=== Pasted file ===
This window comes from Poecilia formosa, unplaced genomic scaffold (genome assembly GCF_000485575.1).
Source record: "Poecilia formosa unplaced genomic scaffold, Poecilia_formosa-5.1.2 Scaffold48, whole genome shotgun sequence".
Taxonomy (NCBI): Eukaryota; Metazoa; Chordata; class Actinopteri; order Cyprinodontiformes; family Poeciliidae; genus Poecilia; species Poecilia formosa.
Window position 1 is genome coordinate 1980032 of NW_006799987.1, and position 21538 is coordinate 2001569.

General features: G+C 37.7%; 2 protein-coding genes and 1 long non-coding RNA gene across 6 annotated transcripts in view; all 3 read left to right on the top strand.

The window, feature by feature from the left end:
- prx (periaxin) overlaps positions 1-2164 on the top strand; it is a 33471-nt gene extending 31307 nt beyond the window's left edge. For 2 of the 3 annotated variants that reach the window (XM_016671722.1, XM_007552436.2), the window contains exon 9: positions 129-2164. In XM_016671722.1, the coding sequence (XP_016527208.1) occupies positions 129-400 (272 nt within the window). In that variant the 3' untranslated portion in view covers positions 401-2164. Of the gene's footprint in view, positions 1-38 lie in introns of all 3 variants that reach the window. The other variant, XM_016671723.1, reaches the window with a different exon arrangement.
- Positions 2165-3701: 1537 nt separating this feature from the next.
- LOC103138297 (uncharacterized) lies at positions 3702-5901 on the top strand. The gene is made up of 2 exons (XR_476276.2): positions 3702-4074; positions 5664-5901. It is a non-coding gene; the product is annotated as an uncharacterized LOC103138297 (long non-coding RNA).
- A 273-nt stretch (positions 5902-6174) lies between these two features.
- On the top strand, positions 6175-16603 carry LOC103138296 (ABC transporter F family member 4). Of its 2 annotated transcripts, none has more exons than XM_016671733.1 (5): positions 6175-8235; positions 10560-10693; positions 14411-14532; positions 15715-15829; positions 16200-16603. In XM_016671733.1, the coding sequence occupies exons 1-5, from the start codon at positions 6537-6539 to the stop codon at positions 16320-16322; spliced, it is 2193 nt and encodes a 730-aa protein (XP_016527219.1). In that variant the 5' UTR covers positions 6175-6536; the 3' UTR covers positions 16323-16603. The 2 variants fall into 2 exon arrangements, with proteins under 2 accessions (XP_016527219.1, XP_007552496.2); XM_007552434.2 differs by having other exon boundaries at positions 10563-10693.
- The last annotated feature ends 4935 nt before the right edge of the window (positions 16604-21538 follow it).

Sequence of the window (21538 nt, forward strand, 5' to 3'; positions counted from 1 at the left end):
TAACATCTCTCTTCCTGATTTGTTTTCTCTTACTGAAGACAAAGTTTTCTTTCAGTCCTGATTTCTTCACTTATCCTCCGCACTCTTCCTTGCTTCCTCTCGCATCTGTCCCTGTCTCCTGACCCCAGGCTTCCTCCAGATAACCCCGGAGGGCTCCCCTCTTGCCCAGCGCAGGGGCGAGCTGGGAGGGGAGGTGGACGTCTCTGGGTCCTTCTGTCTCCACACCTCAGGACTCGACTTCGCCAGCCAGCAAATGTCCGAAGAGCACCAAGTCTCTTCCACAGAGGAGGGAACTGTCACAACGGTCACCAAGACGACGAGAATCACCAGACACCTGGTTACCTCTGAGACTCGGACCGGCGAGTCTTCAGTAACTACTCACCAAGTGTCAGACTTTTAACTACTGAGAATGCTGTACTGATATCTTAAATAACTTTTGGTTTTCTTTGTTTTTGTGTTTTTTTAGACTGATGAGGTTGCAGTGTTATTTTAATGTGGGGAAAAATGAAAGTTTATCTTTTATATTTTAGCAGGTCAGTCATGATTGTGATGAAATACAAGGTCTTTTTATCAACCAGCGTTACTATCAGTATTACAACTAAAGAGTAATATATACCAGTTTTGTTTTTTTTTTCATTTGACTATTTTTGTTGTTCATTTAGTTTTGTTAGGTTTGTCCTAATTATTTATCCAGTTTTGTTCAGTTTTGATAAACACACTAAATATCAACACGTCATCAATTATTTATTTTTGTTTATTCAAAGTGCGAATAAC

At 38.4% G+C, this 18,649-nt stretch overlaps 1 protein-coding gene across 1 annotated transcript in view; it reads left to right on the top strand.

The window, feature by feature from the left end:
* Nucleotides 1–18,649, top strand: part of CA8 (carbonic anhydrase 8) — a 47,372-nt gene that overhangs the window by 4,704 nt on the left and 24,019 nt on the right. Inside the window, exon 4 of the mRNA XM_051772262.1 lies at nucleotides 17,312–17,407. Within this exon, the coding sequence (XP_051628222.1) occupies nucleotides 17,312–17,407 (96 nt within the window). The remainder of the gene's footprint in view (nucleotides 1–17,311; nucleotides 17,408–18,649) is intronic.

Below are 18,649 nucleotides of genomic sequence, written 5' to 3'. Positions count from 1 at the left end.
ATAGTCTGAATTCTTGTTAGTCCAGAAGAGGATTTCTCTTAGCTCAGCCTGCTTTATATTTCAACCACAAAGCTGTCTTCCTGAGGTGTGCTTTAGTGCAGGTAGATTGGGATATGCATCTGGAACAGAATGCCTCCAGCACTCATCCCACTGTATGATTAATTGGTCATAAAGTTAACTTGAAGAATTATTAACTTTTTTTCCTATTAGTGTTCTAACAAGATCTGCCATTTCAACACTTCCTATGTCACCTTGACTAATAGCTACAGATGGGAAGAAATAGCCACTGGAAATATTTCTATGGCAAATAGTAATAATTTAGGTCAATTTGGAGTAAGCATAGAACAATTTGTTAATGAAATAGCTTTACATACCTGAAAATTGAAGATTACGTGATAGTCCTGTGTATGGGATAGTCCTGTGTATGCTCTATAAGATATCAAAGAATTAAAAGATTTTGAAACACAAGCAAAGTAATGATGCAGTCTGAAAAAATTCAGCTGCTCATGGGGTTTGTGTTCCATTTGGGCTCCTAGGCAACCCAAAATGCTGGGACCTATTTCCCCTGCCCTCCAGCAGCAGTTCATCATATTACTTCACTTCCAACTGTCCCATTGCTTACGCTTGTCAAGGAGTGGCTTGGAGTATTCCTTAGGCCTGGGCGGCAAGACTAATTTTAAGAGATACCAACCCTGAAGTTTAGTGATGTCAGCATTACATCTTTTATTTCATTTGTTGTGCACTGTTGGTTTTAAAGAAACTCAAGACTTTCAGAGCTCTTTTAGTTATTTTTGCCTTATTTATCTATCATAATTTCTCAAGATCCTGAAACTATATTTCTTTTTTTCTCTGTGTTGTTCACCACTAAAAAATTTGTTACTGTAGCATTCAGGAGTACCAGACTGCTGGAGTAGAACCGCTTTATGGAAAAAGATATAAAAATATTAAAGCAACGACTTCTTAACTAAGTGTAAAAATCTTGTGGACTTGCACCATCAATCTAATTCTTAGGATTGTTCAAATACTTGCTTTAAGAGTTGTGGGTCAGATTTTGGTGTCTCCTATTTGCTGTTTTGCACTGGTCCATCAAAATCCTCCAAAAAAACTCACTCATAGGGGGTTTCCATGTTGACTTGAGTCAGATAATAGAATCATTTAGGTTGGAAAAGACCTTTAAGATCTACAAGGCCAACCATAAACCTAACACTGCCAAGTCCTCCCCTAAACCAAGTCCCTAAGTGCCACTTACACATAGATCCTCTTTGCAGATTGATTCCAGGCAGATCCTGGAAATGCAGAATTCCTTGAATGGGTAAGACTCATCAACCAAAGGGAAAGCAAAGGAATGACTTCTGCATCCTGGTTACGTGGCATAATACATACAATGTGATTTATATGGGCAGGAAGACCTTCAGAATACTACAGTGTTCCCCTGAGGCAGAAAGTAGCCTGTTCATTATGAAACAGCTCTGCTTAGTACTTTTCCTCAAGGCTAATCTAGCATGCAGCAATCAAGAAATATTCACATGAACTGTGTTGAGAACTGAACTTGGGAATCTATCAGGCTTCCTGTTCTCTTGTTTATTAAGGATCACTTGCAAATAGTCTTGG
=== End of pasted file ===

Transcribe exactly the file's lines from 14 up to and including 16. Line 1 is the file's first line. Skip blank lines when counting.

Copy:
TAACATCTCTCTTCCTGATTTGTTTTCTCTTACTGAAGACAAAGTTTTCTTTCAGTCCTGATTTCTTCACTTATCCTCCGCACTCTTCCTTGCTTCCTCTCGCATCTGTCCCTGTCTCCTGACCCCAGGCTTCCTCCAGATAACCCCGGAGGGCTCCCCTCTTGCCCAGCGCAGGGGCGAGCTGGGAGGGGAGGTGGACGTCTCTGGGTCCTTCTGTCTCCACACCTCAGGACTCGACTTCGCCAGCCAGCAAATGTCCGAAGAGCACCAAGTCTCTTCCACAGAGGAGGGAACTGTCACAACGGTCACCAAGACGACGAGAATCACCAGACACCTGGTTACCTCTGAGACTCGGACCGGCGAGTCTTCAGTAACTACTCACCAAGTGTCAGACTTTTAACTACTGAGAATGCTGTACTGATATCTTAAATAACTTTTGGTTTTCTTTGTTTTTGTGTTTTTTTAGACTGATGAGGTTGCAGTGTTATTTTAATGTGGGGAAAAATGAAAGTTTATCTTTTATATTTTAGCAGGTCAGTCATGATTGTGATGAAATACAAGGTCTTTTTATCAACCAGCGTTACTATCAGTATTACAACTAAAGAGTAATATATACCAGTTTTGTTTTTTTTTTCATTTGACTATTTTTGTTGTTCATTTAGTTTTGTTAGGTTTGTCCTAATTATTTATCCAGTTTTGTTCAGTTTTGATAAACACACTAAATATCAACACGTCATCAATTATTTATTTTTGTTTATTCAAAGTGCGAATAAC

At 38.4% G+C, this 18,649-nt stretch overlaps 1 protein-coding gene across 1 annotated transcript in view; it reads left to right on the top strand.

The window, feature by feature from the left end: